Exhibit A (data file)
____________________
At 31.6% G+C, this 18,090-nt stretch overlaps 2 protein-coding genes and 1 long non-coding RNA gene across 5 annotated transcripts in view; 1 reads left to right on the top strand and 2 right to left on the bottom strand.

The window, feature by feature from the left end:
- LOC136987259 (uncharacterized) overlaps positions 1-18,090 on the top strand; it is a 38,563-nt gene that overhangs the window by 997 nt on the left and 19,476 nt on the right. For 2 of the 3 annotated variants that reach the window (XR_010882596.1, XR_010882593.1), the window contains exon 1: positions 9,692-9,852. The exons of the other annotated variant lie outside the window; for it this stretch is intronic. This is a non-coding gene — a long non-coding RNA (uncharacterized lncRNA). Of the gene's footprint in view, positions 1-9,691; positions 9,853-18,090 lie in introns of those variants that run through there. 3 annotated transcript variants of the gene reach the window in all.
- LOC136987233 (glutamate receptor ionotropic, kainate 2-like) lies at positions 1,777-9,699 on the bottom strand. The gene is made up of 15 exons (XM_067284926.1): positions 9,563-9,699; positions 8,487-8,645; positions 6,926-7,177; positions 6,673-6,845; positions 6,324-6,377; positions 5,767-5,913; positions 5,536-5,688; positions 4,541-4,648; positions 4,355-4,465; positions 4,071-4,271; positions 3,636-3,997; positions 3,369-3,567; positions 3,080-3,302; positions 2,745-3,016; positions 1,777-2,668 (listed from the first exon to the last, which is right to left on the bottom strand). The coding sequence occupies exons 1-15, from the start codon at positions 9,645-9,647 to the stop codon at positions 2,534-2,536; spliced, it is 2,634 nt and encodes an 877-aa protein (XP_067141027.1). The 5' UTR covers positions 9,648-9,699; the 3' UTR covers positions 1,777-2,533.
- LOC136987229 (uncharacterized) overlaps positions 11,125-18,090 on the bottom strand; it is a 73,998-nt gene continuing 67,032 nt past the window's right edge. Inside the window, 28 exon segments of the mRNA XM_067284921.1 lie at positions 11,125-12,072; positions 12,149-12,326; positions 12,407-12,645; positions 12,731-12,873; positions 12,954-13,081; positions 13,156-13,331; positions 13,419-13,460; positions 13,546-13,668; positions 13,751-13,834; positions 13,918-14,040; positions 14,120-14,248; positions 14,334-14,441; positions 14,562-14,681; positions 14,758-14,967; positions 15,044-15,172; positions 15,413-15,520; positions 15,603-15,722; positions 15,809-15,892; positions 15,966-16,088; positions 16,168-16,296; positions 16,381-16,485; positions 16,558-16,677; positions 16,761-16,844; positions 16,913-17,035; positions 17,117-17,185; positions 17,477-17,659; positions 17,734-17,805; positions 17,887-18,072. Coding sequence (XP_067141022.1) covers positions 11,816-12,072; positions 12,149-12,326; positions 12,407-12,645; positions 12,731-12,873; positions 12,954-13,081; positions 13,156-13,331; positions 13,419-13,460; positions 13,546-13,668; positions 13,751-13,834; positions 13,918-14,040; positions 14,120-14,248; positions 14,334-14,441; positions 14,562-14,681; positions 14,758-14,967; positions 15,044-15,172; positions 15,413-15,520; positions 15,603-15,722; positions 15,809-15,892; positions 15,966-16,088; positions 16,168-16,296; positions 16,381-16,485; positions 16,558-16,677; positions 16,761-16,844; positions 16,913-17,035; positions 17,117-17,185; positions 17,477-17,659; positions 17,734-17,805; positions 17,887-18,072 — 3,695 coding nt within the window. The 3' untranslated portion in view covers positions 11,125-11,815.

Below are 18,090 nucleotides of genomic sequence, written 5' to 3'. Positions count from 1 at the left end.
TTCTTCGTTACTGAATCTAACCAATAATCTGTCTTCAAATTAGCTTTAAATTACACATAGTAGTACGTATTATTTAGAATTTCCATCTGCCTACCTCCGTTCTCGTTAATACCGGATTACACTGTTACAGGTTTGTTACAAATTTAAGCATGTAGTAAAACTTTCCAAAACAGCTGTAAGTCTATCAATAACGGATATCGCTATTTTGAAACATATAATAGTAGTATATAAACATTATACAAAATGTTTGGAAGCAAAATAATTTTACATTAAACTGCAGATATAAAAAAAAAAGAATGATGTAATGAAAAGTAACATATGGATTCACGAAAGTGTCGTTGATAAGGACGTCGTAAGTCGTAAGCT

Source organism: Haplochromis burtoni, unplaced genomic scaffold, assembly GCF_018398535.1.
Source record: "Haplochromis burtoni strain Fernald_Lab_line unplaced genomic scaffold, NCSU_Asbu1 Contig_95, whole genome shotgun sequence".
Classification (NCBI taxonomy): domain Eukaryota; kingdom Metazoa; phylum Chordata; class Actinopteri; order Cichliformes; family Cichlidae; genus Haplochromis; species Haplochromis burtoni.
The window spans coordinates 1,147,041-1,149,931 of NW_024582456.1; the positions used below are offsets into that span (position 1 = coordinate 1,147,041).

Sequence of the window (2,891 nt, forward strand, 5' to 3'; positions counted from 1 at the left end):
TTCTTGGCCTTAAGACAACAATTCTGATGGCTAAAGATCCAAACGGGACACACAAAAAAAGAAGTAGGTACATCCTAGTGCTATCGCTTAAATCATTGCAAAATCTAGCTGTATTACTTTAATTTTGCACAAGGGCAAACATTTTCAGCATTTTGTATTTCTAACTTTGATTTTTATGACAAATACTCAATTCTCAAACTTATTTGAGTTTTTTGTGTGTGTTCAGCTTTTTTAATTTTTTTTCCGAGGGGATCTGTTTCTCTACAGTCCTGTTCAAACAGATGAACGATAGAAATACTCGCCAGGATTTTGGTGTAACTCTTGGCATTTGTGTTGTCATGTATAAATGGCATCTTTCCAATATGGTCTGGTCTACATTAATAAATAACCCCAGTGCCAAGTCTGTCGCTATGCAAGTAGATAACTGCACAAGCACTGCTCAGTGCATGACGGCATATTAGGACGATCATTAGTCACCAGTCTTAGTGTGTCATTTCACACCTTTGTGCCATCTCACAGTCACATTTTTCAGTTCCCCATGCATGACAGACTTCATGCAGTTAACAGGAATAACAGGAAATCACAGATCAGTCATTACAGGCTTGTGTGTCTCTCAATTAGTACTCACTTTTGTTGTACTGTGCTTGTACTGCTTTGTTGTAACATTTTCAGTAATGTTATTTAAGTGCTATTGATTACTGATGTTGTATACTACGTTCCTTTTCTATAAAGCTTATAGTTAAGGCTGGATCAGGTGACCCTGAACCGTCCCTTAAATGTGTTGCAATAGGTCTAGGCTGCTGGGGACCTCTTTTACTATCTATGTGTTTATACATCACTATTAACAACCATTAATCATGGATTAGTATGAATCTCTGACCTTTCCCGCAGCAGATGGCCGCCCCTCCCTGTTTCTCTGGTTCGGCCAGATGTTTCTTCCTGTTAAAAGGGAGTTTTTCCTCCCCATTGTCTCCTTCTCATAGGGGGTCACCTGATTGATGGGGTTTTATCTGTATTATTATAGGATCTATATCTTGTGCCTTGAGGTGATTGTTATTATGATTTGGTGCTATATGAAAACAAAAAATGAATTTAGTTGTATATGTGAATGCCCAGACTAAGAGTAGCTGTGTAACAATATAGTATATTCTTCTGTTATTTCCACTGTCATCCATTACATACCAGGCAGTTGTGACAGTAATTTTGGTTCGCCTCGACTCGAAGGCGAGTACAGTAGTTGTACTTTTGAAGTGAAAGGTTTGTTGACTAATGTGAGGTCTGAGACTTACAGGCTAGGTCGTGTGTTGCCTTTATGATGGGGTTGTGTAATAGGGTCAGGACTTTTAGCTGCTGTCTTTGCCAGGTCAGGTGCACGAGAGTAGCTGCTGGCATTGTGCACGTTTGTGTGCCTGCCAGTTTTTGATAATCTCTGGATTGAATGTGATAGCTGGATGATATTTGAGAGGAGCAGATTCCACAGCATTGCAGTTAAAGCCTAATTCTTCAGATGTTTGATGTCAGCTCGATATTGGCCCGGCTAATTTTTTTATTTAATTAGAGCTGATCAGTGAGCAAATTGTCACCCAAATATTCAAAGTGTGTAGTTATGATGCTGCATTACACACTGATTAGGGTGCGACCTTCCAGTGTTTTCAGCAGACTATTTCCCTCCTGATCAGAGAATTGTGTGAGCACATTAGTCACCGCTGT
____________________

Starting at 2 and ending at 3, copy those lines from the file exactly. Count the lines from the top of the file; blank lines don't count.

The window, feature by feature from the left end:
- LOC136987259 (uncharacterized) overlaps positions 1-18,090 on the top strand; it is a 38,563-nt gene that overhangs the window by 997 nt on the left and 19,476 nt on the right. For 2 of the 3 annotated variants that reach the window (XR_010882596.1, XR_010882593.1), the window contains exon 1: positions 9,692-9,852. The exons of the other annotated variant lie outside the window; for it this stretch is intronic. This is a non-coding gene — a long non-coding RNA (uncharacterized lncRNA). Of the gene's footprint in view, positions 1-9,691; positions 9,853-18,090 lie in introns of those variants that run through there. 3 annotated transcript variants of the gene reach the window in all.